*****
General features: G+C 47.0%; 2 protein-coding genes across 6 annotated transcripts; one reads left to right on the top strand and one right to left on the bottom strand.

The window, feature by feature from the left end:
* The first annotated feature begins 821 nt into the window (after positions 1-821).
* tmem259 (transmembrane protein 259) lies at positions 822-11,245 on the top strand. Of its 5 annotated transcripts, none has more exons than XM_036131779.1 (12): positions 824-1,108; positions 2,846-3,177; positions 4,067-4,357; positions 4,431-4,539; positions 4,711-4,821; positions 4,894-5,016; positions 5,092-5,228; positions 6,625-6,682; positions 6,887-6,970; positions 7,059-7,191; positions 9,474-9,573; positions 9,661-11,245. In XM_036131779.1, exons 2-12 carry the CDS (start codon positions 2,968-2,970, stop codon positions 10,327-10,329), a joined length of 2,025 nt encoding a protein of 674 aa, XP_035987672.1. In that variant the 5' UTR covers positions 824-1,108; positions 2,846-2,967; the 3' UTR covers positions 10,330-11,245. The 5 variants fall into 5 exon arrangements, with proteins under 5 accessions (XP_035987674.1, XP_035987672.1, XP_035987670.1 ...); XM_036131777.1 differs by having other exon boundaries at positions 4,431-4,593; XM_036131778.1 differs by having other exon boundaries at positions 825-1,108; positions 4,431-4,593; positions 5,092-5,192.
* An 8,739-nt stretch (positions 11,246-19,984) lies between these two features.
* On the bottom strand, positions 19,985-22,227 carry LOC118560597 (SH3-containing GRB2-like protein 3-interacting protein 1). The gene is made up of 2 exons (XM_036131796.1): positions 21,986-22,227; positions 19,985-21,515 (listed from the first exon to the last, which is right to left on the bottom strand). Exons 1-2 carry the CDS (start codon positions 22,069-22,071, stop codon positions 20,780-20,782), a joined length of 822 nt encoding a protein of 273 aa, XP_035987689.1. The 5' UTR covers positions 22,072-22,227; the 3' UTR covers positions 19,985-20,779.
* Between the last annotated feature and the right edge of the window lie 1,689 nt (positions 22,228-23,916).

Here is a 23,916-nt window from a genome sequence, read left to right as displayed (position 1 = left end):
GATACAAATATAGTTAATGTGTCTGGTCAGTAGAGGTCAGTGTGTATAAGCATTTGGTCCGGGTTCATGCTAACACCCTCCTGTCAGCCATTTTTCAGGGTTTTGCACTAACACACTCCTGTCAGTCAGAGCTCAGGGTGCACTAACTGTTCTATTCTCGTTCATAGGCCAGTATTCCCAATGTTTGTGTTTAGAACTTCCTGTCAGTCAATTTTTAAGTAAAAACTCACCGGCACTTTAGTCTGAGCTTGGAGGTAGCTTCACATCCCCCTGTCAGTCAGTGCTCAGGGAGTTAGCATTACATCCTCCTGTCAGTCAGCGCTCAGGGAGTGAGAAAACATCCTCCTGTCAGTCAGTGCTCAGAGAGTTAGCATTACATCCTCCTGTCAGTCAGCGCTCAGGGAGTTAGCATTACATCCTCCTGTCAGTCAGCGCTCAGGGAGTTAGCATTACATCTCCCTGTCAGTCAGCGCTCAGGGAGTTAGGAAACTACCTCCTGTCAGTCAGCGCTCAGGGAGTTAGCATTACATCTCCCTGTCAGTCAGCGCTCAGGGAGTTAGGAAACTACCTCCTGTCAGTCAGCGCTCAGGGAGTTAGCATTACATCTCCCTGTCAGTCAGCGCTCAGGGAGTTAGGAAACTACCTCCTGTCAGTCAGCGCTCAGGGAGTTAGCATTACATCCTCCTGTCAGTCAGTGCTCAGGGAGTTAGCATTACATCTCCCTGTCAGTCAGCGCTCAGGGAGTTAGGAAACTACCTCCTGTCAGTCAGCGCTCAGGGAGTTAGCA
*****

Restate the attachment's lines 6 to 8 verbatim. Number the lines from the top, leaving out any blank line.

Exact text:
* On the bottom strand, positions 19,985-22,227 carry LOC118560597 (SH3-containing GRB2-like protein 3-interacting protein 1). The gene is made up of 2 exons (XM_036131796.1): positions 21,986-22,227; positions 19,985-21,515 (listed from the first exon to the last, which is right to left on the bottom strand). Exons 1-2 carry the CDS (start codon positions 22,069-22,071, stop codon positions 20,780-20,782), a joined length of 822 nt encoding a protein of 273 aa, XP_035987689.1. The 5' UTR covers positions 22,072-22,227; the 3' UTR covers positions 19,985-20,779.
* Between the last annotated feature and the right edge of the window lie 1,689 nt (positions 22,228-23,916).

Here is a 23,916-nt window from a genome sequence, read left to right as displayed (position 1 = left end):